As explained above, the number of hand-held remote units 30 used may be limited by economics or logistics. A special remote unit known as a "satellite" unit 21 is also available (see FIG. 7). In external appearance the satellite unit 21 can be virtually identical to the remote unit as shown in FIG. 2 with the addition of a small display panel 25 for showing scores, etc. The satellite unit 21 has the same selections of keys as the remote unit 30. The presently preferred embodiment of the satellite unit 21 does not even contain the digital radio transmitter 67. Instead, the satellite unit's microprocessor runs a modified version of the program used in the projection frame 12. The program operates permanently in a special version of the single user mode in synchrony with the projection frame 12 also operating in this mode. In this mode of operation the asking order of questions is specified by the quiz code.
Both the satellite units 21 and the projection frame 12 are initialized by inputting the appropriate quiz code and a synchronization code. When the projection frame 12 is ready to start, the teacher tells each person to press the "GO" key 35 on his or her satellite unit. At the same time the teacher presses the "GO" key 35 on the teacher's unit to start the projection frame 12. The first question is indicated and, because the satellite units are operating in synchrony with identical question codes, each unit "knows" the correct answer. After any input, each unit can use the display panel 25 to show its user whether the answer was correct or not. Each unit also accumulates an individual's score and a list of missed questions for its user. When the test is finished, the teacher can obtain that score from each unit for grading or instructional (i.e., based on examination of the list of missed questions) purposes.
Although the satellite units 21 are actually operating independently of the projection frame 12, the students experience an illusion that the satellite units 21 and the projection frame 12 are linked. An alternative embodiment ensures the synchrony of the satellite units 21 by equipping each unit with a digital radio receiver. This receiver is used to receive question code information and a "GO" signal from the projection frame 12 as well as an indication of the current question. This allows the questions to be asked randomly. The great advantage of either embodiment of the satellite unit 21 is that a potentially unlimited number of students are able to take part in the quiz. If the projection frame 12 were actually in simultaneous communication with dozens of satellite units 21, an unnecessarily complex projection frame 12 would be required. With the current invention any number of satellite units 21 can be added with no effect on the projection frame 12.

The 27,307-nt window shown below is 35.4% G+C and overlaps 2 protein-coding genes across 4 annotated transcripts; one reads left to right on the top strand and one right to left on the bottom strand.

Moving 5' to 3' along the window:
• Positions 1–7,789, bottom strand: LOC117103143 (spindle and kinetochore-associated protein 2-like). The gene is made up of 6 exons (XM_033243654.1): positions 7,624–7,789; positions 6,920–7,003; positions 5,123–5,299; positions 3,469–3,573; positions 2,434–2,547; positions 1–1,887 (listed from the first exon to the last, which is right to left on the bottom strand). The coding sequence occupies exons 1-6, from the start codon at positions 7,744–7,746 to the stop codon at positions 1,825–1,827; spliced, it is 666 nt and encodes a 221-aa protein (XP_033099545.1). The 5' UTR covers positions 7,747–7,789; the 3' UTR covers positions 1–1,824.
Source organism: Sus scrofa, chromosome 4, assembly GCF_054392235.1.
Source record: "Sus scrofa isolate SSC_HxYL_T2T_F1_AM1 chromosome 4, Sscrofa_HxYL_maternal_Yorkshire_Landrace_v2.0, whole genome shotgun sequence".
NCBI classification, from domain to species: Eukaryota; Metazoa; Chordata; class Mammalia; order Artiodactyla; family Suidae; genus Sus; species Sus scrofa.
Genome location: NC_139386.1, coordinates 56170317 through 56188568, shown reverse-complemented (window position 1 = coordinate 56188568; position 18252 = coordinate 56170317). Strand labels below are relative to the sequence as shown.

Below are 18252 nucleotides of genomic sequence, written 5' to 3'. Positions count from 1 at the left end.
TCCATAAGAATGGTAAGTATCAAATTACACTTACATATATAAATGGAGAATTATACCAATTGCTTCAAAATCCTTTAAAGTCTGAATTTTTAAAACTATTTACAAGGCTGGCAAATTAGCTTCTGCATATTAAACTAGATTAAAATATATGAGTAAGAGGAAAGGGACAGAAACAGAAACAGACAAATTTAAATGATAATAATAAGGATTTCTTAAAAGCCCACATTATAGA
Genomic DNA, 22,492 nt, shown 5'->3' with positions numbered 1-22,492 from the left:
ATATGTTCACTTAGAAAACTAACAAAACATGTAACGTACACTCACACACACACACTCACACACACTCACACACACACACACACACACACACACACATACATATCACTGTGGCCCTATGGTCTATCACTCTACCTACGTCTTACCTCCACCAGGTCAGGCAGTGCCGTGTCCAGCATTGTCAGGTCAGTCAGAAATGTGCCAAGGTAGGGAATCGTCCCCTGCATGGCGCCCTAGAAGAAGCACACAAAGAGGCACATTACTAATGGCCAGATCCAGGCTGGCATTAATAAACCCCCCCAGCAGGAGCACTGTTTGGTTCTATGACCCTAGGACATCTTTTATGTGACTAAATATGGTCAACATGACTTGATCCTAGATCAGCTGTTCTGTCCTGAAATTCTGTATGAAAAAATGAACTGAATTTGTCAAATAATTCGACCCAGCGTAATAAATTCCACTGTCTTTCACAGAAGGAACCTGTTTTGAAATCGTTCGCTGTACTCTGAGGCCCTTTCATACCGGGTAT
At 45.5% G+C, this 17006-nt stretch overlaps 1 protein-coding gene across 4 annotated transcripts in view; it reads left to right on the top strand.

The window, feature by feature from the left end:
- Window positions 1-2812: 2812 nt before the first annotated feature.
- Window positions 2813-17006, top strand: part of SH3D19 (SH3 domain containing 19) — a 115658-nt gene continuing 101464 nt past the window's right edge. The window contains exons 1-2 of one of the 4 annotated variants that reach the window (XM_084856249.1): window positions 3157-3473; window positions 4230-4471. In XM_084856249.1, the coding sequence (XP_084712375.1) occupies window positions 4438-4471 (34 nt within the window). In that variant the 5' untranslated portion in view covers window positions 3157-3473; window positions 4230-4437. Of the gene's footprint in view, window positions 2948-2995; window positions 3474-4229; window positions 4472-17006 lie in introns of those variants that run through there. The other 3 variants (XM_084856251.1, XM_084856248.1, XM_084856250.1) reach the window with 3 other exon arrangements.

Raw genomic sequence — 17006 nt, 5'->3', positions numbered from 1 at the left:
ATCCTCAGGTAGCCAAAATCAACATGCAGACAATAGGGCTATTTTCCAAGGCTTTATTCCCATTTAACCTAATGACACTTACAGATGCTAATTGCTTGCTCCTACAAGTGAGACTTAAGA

Those skilled in the art will appreciate that various adaptations and modifications of the just-described preferred embodiment can be configured without departing from the scope and spirit of the invention. Therefore, it is to be understood that, within the scope of the appended claims, the invention may be practiced other than as specifically described herein.
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|U.S. Classification||434/335, 434/336, 434/351, 434/352|
|Mar 14, 1996||AS||Assignment|
Owner name: EDUCATIONAL INSIGHTS, INC., CALIFORNIA
Free format text: ASSIGNMENT OF ASSIGNORS INTEREST;ASSIGNORS:CUTLER, JAY;CUTLER, STANLEY;MEHLER, BRIAN;AND OTHERS;REEL/FRAME:007962/0155
Effective date: 19960220
|Aug 3, 1999||AS||Assignment|
Owner name: WELLS FARGO BUSINESS CREDIT, INC., CALIFORNIA
Free format text: SECURITY AGREEMENT;ASSIGNOR:EDUCATIONAL INSIGHTS, INC.;REEL/FRAME:010133/0366
Effective date: 19990628
|Jun 18, 2002||REMI||Maintenance fee reminder mailed|
|Dec 2, 2002||LAPS||Lapse for failure to pay maintenance fees|
|Jan 28, 2003||FP||Expired due to failure to pay maintenance fee|
Effective date: 20021201